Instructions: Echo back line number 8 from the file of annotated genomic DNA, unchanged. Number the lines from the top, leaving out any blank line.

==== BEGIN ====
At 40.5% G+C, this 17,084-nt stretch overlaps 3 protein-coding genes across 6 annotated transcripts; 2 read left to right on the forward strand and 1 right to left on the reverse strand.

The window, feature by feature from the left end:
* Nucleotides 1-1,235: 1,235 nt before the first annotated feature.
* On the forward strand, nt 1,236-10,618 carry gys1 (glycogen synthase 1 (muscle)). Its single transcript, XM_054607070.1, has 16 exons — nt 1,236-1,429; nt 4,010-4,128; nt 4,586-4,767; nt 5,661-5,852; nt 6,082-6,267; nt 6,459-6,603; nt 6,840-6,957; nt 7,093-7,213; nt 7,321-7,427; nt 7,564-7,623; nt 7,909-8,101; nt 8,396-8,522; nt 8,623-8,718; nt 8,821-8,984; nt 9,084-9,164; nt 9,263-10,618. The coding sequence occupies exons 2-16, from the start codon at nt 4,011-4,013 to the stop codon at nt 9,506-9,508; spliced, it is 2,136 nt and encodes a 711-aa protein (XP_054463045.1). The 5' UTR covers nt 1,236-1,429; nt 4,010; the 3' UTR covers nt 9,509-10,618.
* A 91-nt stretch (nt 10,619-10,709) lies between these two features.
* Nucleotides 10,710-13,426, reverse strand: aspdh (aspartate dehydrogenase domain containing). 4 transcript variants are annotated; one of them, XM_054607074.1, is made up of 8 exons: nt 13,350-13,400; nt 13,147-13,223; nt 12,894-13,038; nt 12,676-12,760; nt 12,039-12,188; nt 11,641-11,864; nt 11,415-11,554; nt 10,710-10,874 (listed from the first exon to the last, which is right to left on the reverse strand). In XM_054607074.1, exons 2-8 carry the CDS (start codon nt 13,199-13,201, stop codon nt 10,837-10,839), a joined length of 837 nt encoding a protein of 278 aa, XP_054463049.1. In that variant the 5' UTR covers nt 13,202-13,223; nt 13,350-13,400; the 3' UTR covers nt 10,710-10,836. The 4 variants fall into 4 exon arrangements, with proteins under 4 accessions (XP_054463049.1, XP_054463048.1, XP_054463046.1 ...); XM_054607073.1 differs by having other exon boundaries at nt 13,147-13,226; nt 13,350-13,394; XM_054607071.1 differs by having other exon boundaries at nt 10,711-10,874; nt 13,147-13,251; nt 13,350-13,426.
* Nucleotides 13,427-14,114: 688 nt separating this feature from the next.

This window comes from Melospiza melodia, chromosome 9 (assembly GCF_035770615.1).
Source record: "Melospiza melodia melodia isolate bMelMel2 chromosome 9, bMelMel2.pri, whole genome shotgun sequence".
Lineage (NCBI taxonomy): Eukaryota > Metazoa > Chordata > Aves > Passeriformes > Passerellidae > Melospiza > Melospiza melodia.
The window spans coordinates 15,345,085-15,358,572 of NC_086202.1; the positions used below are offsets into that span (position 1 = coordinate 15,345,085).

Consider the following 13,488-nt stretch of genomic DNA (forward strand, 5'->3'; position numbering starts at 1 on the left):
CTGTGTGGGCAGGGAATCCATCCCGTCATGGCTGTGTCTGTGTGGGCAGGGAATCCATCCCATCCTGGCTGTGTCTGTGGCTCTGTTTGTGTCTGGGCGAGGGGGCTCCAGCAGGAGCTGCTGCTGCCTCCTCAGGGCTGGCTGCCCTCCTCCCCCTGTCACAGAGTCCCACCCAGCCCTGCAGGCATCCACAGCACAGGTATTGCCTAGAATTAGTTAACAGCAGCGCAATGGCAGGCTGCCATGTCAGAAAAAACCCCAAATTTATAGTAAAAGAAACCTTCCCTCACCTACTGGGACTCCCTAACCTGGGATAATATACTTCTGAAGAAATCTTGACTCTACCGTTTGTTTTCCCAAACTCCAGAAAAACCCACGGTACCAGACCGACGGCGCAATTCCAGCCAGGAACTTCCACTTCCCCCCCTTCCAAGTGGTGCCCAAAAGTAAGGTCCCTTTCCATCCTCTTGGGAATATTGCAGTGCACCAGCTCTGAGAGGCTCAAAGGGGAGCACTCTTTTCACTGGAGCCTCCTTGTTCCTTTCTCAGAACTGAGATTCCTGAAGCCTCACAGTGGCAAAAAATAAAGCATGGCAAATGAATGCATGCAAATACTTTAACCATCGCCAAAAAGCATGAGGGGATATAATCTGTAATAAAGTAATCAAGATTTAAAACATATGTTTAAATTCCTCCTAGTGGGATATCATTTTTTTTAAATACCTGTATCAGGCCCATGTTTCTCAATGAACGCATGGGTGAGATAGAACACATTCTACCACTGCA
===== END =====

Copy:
This window comes from Melospiza melodia, chromosome 9 (assembly GCF_035770615.1).